The keyword is reasonable. You do not have to meet his unreasonable demands, unless his demands are consistent with the provisions of a court order.

    If you are unsure of whether an order requires you to do something he's requesting of you, then you need to show it to a lawyer.

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  • My son messed around with a married women and she got pregnant we dna we know its his how do we get him legitimizes?

    She is still married living with her husband has a criminal background. She won't let us see him. My son works but he is not rich he is only 19 and she is close to her 30"s. And she is trying to take him to child support for his whole check. Wha...

    Rachel’s Answer

    He needs to go talk to a family law attorney about filing a petition for legitimation, seeking an award of parenting time or custody, and each parent's obligation to support the child under the law.

    Right now, the parents who are obligated to support him are his mother and presumptive legal father, namely the man to whom his mother is married, if in fact he was born during their marriage.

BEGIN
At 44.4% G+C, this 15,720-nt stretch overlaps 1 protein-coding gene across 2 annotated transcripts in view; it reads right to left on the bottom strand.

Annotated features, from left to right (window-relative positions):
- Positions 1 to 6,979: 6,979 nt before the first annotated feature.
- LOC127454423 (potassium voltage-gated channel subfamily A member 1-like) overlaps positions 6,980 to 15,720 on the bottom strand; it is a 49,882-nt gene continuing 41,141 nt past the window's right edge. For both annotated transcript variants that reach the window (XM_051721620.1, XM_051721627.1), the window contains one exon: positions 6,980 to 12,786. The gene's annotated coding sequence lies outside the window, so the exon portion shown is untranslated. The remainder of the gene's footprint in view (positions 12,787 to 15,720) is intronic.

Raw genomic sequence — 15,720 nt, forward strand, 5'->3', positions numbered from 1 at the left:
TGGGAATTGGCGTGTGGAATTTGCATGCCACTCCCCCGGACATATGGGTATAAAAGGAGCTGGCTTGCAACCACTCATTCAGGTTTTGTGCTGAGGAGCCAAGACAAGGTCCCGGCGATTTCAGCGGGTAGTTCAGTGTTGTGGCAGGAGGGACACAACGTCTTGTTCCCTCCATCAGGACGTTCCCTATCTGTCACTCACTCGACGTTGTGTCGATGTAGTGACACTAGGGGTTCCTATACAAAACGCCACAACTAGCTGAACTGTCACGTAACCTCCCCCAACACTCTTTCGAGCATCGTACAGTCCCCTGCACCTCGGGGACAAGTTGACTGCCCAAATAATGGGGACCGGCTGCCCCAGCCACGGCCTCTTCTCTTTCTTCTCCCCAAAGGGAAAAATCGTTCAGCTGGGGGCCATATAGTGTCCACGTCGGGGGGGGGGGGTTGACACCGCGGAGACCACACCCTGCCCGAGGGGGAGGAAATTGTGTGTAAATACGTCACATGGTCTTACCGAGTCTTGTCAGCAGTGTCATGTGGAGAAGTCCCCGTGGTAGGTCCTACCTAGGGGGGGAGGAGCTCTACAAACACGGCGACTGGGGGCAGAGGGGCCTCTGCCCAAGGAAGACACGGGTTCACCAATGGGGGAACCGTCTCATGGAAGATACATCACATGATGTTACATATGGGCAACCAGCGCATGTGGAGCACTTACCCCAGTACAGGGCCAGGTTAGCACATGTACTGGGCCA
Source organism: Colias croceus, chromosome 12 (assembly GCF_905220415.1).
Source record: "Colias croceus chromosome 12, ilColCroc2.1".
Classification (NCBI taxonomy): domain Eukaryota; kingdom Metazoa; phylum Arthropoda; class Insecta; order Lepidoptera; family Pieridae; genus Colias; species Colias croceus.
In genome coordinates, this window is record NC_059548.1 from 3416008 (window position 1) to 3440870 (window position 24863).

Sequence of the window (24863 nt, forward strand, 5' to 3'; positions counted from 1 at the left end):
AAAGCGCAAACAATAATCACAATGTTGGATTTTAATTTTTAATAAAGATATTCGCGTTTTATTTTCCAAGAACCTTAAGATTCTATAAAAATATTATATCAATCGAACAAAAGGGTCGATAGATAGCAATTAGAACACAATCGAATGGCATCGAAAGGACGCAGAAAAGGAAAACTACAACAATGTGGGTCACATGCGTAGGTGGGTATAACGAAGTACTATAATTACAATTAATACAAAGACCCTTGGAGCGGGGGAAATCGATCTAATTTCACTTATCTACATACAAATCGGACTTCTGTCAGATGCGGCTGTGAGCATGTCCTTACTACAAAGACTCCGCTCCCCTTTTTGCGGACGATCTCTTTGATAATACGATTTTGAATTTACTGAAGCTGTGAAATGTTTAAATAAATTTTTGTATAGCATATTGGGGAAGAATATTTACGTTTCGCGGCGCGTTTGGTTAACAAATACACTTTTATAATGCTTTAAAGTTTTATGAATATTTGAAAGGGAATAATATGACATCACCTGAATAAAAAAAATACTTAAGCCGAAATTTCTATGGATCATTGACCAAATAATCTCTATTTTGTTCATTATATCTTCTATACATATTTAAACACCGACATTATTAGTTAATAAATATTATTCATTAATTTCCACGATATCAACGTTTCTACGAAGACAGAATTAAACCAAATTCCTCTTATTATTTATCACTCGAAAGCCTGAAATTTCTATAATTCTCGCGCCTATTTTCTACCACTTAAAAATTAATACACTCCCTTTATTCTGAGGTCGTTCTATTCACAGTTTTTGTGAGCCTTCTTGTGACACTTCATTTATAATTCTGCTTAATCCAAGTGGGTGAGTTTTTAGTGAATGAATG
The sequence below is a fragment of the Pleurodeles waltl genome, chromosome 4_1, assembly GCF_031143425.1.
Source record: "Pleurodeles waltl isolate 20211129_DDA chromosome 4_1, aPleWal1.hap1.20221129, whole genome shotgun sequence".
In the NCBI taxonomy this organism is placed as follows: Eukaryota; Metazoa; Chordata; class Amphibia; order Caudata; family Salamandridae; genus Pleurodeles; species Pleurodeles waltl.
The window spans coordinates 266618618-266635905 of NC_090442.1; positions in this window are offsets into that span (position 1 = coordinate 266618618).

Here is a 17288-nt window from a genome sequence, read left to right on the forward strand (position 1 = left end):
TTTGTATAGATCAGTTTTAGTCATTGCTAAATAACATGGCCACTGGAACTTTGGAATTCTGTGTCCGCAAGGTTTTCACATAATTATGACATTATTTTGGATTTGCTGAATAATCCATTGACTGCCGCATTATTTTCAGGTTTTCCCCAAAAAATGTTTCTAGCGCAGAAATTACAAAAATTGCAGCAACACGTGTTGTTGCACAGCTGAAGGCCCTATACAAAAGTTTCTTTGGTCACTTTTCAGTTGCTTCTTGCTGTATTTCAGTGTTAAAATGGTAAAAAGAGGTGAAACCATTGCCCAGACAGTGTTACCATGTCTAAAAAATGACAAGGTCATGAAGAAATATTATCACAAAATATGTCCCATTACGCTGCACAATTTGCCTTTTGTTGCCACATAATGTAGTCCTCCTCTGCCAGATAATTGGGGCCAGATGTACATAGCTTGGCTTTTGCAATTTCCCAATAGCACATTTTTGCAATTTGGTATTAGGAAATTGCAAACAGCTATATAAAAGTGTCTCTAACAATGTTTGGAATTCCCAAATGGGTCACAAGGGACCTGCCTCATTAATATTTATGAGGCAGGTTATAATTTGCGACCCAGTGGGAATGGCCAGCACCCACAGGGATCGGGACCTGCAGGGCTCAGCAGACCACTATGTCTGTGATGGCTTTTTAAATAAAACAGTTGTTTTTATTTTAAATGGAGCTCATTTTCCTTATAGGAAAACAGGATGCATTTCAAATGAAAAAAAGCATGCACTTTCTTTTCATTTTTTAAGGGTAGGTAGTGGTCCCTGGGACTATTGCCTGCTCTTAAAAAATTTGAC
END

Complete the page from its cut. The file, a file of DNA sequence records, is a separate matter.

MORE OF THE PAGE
If your son wants a relationship with his child, then it would be unwise to wait to file for legitimation. The legal burden in demonstrating to the court that the legitimation should be granted is two-fold.

    Specifically, he has to first demonstrate that he has not abandoned his opportunity interest to form a meaningful relationship with the child, and he has to demonstrate that it would be in the child's best interest for him to be legitimated. If he waits a number of years to seek any involvement with his son and to file for legitimation, then the mother will have a basis to argue that he has has abandoned his opportunity interest.

    If he cannot afford an attorney, he should call his local bar association and ask for a pro bono referral. If he cannot find the number for his local Bar Association online, that he can call the Georgia Bar Assoc. The number can be found at GA bar.org. I believe it is 404.527.8700.